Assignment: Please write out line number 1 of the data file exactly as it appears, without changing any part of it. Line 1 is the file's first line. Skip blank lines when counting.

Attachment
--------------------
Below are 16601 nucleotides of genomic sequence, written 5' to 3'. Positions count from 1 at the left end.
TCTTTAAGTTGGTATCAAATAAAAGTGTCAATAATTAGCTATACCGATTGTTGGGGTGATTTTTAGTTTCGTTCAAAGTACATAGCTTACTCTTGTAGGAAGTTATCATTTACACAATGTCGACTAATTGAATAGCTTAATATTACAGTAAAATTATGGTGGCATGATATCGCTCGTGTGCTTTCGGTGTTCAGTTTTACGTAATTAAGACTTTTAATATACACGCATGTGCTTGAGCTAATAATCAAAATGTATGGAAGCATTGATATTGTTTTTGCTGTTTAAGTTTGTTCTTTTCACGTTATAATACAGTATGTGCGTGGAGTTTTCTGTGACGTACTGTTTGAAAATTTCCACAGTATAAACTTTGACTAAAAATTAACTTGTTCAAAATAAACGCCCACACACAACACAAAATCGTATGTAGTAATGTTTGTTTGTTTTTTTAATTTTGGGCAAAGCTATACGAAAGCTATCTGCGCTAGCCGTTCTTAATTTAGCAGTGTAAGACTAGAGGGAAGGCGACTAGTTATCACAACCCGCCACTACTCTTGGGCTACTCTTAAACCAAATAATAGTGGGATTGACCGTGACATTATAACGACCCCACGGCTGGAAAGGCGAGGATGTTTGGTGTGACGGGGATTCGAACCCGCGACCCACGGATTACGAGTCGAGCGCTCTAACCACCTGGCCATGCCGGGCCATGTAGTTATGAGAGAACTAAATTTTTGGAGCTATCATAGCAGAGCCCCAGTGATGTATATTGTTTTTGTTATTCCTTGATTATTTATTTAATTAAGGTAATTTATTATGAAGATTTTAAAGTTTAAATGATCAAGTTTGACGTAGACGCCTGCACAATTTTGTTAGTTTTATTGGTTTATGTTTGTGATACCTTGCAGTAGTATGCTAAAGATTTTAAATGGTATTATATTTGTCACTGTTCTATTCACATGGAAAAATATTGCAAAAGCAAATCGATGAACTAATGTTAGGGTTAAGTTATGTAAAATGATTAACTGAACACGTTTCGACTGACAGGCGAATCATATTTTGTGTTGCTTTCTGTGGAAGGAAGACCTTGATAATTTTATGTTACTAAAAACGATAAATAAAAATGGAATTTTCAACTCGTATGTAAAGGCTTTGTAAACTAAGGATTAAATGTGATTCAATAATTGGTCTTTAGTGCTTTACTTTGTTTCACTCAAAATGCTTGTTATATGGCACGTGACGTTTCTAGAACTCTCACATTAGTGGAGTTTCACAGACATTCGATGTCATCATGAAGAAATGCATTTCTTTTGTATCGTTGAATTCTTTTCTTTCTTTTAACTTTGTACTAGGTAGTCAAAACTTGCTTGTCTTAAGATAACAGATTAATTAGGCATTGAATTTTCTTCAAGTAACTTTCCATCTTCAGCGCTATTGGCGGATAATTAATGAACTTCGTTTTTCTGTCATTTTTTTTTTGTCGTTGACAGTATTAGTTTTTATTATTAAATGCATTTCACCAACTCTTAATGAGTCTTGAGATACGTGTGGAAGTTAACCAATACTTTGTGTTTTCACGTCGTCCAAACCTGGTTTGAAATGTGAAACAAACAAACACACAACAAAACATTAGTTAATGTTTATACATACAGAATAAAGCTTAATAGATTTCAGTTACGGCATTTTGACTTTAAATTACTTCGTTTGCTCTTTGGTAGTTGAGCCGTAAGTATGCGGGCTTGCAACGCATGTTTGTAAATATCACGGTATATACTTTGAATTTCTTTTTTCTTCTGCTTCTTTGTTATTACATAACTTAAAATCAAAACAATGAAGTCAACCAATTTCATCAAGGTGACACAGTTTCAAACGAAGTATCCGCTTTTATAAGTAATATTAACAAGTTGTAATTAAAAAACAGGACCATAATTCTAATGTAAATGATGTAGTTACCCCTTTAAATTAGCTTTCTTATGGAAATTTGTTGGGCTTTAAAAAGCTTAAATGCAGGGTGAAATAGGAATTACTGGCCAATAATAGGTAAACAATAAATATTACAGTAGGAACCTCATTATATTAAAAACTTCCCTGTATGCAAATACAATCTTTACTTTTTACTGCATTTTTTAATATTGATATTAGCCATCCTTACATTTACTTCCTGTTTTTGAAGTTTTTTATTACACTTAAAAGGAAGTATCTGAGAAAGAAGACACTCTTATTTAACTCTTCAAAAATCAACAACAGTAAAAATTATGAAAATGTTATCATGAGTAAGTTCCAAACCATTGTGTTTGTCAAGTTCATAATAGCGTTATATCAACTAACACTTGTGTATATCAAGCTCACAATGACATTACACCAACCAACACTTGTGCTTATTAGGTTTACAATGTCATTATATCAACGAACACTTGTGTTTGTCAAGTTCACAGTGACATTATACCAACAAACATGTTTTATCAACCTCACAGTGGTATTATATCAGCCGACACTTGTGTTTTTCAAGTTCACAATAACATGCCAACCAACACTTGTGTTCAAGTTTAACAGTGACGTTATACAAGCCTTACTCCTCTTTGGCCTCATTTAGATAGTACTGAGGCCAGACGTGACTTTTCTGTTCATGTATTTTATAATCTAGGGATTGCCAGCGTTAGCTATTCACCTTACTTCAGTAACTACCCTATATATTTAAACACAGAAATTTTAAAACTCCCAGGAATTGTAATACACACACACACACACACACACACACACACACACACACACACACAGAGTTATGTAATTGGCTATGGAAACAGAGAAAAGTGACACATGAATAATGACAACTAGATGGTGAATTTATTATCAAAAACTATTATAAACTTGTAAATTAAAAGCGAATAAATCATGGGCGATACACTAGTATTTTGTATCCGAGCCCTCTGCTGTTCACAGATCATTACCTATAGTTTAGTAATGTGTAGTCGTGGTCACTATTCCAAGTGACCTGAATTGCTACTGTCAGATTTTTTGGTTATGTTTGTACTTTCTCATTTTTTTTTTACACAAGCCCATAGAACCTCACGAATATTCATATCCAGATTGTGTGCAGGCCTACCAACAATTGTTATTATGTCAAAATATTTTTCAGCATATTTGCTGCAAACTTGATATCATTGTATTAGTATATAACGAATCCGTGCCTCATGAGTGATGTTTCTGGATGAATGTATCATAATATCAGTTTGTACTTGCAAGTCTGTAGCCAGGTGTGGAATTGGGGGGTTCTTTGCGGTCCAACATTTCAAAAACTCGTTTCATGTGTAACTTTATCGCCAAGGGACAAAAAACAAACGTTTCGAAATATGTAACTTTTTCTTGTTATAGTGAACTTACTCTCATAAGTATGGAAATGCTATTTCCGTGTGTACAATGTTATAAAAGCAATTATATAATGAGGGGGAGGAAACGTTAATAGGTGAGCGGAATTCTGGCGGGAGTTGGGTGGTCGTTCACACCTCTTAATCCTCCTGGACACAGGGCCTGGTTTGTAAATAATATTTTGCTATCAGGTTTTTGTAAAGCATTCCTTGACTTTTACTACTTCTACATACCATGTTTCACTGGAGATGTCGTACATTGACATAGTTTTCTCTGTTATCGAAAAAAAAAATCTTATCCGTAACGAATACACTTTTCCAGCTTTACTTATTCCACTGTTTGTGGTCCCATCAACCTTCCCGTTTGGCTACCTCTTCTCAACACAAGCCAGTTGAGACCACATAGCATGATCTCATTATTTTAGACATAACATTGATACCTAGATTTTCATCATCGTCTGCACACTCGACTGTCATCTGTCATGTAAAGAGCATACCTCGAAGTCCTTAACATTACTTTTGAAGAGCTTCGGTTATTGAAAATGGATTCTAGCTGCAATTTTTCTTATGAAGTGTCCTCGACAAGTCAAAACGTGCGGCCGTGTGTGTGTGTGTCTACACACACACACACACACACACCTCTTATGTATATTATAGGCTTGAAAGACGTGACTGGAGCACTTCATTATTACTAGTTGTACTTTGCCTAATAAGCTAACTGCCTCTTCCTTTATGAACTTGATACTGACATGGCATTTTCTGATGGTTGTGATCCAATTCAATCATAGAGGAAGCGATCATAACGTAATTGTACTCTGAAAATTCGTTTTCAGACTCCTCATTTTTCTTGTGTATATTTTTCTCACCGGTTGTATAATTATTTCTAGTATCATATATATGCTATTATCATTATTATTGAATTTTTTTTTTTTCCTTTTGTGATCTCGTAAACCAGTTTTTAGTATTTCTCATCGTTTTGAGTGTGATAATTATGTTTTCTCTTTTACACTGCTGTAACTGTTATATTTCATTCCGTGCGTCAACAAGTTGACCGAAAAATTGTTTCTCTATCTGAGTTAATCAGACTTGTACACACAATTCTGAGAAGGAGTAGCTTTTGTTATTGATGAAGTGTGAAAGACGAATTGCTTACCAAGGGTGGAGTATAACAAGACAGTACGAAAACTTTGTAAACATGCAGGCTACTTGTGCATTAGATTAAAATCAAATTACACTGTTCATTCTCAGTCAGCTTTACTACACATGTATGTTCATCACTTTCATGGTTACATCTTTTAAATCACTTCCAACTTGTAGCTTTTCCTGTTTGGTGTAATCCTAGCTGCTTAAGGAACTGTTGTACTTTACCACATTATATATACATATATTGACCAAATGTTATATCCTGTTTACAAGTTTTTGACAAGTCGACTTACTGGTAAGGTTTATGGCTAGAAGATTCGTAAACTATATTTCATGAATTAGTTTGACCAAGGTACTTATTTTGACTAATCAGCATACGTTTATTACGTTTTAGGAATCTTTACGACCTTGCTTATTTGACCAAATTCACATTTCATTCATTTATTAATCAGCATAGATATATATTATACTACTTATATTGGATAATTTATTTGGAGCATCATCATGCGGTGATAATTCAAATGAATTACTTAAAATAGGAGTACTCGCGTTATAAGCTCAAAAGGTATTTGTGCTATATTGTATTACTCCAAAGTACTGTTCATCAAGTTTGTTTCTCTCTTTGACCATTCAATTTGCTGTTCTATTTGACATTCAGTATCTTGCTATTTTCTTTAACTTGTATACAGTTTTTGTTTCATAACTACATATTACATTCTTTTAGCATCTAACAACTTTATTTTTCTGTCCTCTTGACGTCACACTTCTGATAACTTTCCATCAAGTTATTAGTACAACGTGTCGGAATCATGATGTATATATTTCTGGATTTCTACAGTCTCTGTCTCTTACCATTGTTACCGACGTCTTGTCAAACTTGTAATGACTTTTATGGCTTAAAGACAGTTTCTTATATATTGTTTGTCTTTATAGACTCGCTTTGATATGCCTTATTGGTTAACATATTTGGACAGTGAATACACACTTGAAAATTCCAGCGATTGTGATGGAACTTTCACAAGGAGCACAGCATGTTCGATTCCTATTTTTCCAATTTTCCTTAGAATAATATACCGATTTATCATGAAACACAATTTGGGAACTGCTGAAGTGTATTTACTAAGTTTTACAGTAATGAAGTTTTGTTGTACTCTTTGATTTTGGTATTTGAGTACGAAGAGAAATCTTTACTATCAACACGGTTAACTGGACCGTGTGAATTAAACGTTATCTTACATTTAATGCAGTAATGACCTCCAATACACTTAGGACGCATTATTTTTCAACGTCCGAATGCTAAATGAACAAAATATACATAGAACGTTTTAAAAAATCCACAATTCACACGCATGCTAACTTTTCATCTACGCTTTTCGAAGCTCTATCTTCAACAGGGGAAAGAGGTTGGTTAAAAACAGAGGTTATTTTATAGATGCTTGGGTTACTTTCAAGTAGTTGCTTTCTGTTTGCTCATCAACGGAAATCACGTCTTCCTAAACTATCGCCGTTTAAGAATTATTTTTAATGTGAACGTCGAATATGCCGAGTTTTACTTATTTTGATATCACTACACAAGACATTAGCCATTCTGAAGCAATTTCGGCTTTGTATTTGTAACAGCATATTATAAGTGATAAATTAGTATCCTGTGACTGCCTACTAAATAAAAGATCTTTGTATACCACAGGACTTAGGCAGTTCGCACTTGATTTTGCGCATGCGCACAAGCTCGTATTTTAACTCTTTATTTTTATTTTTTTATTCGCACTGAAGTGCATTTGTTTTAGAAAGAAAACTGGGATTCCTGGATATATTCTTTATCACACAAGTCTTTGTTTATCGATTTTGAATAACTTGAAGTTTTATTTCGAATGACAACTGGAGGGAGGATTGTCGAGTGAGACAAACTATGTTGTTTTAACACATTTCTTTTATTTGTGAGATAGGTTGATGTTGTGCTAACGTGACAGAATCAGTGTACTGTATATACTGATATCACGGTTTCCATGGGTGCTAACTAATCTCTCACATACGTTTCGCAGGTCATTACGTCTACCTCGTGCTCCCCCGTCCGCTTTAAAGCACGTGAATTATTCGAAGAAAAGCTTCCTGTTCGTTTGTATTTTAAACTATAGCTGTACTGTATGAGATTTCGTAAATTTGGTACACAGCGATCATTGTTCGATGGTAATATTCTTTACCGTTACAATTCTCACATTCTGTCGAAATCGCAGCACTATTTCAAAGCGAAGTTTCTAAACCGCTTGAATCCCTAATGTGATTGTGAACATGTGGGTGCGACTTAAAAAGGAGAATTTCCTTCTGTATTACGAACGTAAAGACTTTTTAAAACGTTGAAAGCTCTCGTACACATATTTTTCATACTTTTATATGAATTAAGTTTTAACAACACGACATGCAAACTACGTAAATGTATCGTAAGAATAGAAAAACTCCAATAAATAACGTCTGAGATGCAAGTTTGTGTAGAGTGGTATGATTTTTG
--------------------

Below are 16601 nucleotides of genomic sequence, written 5' to 3'. Positions count from 1 at the left end.